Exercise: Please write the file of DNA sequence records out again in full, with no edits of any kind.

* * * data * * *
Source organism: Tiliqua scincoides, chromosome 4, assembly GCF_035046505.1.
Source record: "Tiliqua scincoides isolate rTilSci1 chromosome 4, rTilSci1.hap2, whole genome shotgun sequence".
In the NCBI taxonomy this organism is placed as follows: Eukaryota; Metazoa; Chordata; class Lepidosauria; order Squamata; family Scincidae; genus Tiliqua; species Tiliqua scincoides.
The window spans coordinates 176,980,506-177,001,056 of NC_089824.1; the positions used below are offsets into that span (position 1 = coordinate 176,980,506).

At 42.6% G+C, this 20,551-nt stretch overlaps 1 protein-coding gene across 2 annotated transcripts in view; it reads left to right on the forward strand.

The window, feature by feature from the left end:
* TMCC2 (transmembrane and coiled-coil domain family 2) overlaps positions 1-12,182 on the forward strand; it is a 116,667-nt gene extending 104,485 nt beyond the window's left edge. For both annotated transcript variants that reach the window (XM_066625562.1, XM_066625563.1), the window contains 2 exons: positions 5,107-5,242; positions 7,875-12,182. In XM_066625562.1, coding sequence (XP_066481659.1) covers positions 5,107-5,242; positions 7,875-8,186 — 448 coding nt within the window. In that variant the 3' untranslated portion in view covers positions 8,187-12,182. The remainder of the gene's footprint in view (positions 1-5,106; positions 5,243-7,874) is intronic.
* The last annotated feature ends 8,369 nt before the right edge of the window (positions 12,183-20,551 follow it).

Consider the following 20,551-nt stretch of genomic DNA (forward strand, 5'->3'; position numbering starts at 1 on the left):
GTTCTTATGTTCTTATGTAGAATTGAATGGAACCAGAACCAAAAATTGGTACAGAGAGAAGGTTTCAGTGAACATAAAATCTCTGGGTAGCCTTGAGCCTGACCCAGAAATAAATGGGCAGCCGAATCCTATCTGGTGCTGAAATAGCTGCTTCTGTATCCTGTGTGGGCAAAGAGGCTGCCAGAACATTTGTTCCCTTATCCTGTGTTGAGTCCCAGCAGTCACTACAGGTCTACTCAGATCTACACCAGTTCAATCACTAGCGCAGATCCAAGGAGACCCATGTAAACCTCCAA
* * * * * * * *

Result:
Source organism: Tiliqua scincoides, chromosome 4, assembly GCF_035046505.1.
Source record: "Tiliqua scincoides isolate rTilSci1 chromosome 4, rTilSci1.hap2, whole genome shotgun sequence".
In the NCBI taxonomy this organism is placed as follows: Eukaryota; Metazoa; Chordata; class Lepidosauria; order Squamata; family Scincidae; genus Tiliqua; species Tiliqua scincoides.
The window spans coordinates 176,980,506-177,001,056 of NC_089824.1; the positions used below are offsets into that span (position 1 = coordinate 176,980,506).

At 42.6% G+C, this 20,551-nt stretch overlaps 1 protein-coding gene across 2 annotated transcripts in view; it reads left to right on the forward strand.

The window, feature by feature from the left end:
* TMCC2 (transmembrane and coiled-coil domain family 2) overlaps positions 1-12,182 on the forward strand; it is a 116,667-nt gene extending 104,485 nt beyond the window's left edge. For both annotated transcript variants that reach the window (XM_066625562.1, XM_066625563.1), the window contains 2 exons: positions 5,107-5,242; positions 7,875-12,182. In XM_066625562.1, coding sequence (XP_066481659.1) covers positions 5,107-5,242; positions 7,875-8,186 — 448 coding nt within the window. In that variant the 3' untranslated portion in view covers positions 8,187-12,182. The remainder of the gene's footprint in view (positions 1-5,106; positions 5,243-7,874) is intronic.
* The last annotated feature ends 8,369 nt before the right edge of the window (positions 12,183-20,551 follow it).

Consider the following 20,551-nt stretch of genomic DNA (forward strand, 5'->3'; position numbering starts at 1 on the left):
GTTCTTATGTTCTTATGTAGAATTGAATGGAACCAGAACCAAAAATTGGTACAGAGAGAAGGTTTCAGTGAACATAAAATCTCTGGGTAGCCTTGAGCCTGACCCAGAAATAAATGGGCAGCCGAATCCTATCTGGTGCTGAAATAGCTGCTTCTGTATCCTGTGTGGGCAAAGAGGCTGCCAGAACATTTGTTCCCTTATCCTGTGTTGAGTCCCAGCAGTCACTACAGGTCTACTCAGATCTACACCAGTTCAATCACTAGCGCAGATCCAAGGAGACCCATGTAAACCTCCAA